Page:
Capturing barcodes on the move
2022-03-28 | 9 min read
My previous post “Automate Your Functional Test” talks about a conveyor board transfer method on the FlexiCore In-circuit Parallel Test system that allows you to read the barcode labels on the fly. In this post, let’s go into the details of the commands and sequences you need to get a scan going for the test cycle.
Normal Board Transfer
A typical test cycle on the FlexiCore will start with the user issuing the FirstRun command. This initiates the handler and starts the input board transfer sequence. A normal transfer like this does not operate at different speeds. The transfer is made with the standard speed, and it doesn’t cater for scanning on the fly.
The FlexiCore system is a single zone handler and does not have the staging zone to hold the board for scanning. Therefore, when using the standard board transfer method, the scanning operation will either be done upstream before the transfer or inside the system after the board reaches its position. Both scanning methods are easy as the board will be stationary and there are no dependencies on the handler’s firmware. User can do as many scans as needed before issuing the command to move to the next stage of operation. While this is stable and simple, cycle time is wasted in waiting for the scan to be completed.
Two-speed conveyor board transfer
The two-speed transfer saves cycle time by scanning the barcode while it is still moving. Using this method is a little trickly as there are considerations around the speed of the conveyor motors and the timing of each commands. However, once you understand how the firmware operates the two-speed transfer, it will be easy to implement on any projects that you have.
Scanning on the fly works for most barcode sizes using a general reader, but there are situations where the barcode is too faint, or its size is too small, making it difficult for the reader to get a good capture when the barcode is on the move. In those cases, a high-end reader may be needed to make fast captures, or you can slow down the conveyor speed for the reader to take a good shot.
So how do we use the two-speed conveyor transfer?
There are two bits in the handler firmware register that controls this operation. These are the Barcode OK bit and the Barcode Enable bit.
The Barcode Enable bit tells the handler that you want to operate in the two-speed transfer mode. Once this bit is set, handler will start the board transfer at slow speed until you set the Barcode OK bit active. You perform the capture at this slow speed and only set the Barcode OK bit to active after a good scan. Once the handler detects that the Barcode OK bit is set, it increases the transfer to normal speed and continue with the rest of the operations. Sounds simple enough doesn’t it?
Now the tricky part of this is how long should the handler continue to transfer the board at slow speed if it did not receive the Barcode OK bit. This is where the slow down sensor comes in.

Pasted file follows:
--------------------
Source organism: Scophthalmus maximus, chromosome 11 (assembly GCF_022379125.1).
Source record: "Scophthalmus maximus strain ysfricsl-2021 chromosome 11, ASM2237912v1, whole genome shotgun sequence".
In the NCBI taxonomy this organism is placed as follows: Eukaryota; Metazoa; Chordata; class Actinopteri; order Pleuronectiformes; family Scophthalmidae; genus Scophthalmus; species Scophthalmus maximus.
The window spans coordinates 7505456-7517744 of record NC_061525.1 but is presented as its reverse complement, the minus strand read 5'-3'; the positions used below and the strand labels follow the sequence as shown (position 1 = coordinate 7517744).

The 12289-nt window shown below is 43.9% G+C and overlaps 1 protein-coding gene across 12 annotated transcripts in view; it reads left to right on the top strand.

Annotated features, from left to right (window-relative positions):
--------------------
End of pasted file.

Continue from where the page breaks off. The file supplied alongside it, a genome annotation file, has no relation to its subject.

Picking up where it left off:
When the handler starts its transfer at slow speed, it monitors both the Barcode OK bit and the slow down sensor state. When the board reaches the slow down sensor and triggers it, the handler will stop and report Barcode Error if it has yet to receive the Barcode OK bit. So, this works like a timeout, except that it is not defined by a numeric value. It is a function of how fast the conveyor is moving and the distance the board needs to travel to trigger the slow down sensor. If you move the slow down sensor closer to the entrance of the handler, the distance is reduced, and the board will trigger the sensor earlier.
The next consideration is the time needed for the user test plan to validate the captured barcode. This is typically done by checking the barcode against the production manufacturing server. While the test plan is busy doing the validation, the board is still being moved slowly towards the slow down sensor. If the validation takes too long, this will allow the board to reach the slow down sensor and trigger a Barcode Error. Therefore, it is recommended to position the slow down sensor closer to the stopper position such that it allows more distance and time for the test plan to complete its validation of the barcode.
Once the barcode is validated, test plan sets the Barcode OK bit, and the transfer resumes to normal speed and delivers the board to the stopper position. The rest of the operation continues as normal.
The flowchart shows the sequence of the events during a test cycle using two-speed board transfer. Before starting the test cycle, trigger the scanner and set the Barcode OK bit to low and set the Barcode Enable bit to high. This sets the handler into the two-speed board transfer mode. The next command is the FirstRun command which starts the transfer. With the Barcode OK bit at low, the transfer will take place in slow speed while the scanner can take its time to capture the barcode.
You can get more detailed information about the test cycle commands from my earlier post entitled “Test Automation in your hands”
Once the barcode is captured and validated, set the Barcode OK bit high and this speed up the transfer to bring the board into position. The rest of the test sequence follows until the end of the test cycle. After sending the board out to the downstream station, the flowchart returns to the triggering of the scanner to get it ready for the next transfer.
So basically, all you need are the two commands in the table below.
Insert them into your test plan and you will be scanning on the fly in no time!
Until the next post, stay healthy and safe!
Ping me up with your questions or comments !